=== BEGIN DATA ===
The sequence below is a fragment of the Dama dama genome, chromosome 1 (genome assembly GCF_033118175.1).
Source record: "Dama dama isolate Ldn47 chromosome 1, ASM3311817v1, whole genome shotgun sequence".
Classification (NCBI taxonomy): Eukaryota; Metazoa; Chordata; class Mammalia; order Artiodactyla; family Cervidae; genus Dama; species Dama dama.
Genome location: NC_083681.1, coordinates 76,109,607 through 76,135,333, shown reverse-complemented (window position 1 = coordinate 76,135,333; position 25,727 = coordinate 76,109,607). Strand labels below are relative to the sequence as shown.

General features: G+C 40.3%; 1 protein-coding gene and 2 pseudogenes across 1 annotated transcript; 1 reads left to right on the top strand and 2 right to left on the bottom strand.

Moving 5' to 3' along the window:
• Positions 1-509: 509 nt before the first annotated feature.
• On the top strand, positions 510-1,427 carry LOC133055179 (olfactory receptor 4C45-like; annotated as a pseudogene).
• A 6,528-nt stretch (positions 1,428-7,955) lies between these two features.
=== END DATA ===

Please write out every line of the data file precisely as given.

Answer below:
The sequence below is a fragment of the Dama dama genome, chromosome 1 (genome assembly GCF_033118175.1).
Source record: "Dama dama isolate Ldn47 chromosome 1, ASM3311817v1, whole genome shotgun sequence".
Classification (NCBI taxonomy): Eukaryota; Metazoa; Chordata; class Mammalia; order Artiodactyla; family Cervidae; genus Dama; species Dama dama.
Genome location: NC_083681.1, coordinates 76,109,607 through 76,135,333, shown reverse-complemented (window position 1 = coordinate 76,135,333; position 25,727 = coordinate 76,109,607). Strand labels below are relative to the sequence as shown.

General features: G+C 40.3%; 1 protein-coding gene and 2 pseudogenes across 1 annotated transcript; 1 reads left to right on the top strand and 2 right to left on the bottom strand.

Moving 5' to 3' along the window:
• Positions 1-509: 509 nt before the first annotated feature.
• On the top strand, positions 510-1,427 carry LOC133055179 (olfactory receptor 4C45-like; annotated as a pseudogene).
• A 6,528-nt stretch (positions 1,428-7,955) lies between these two features.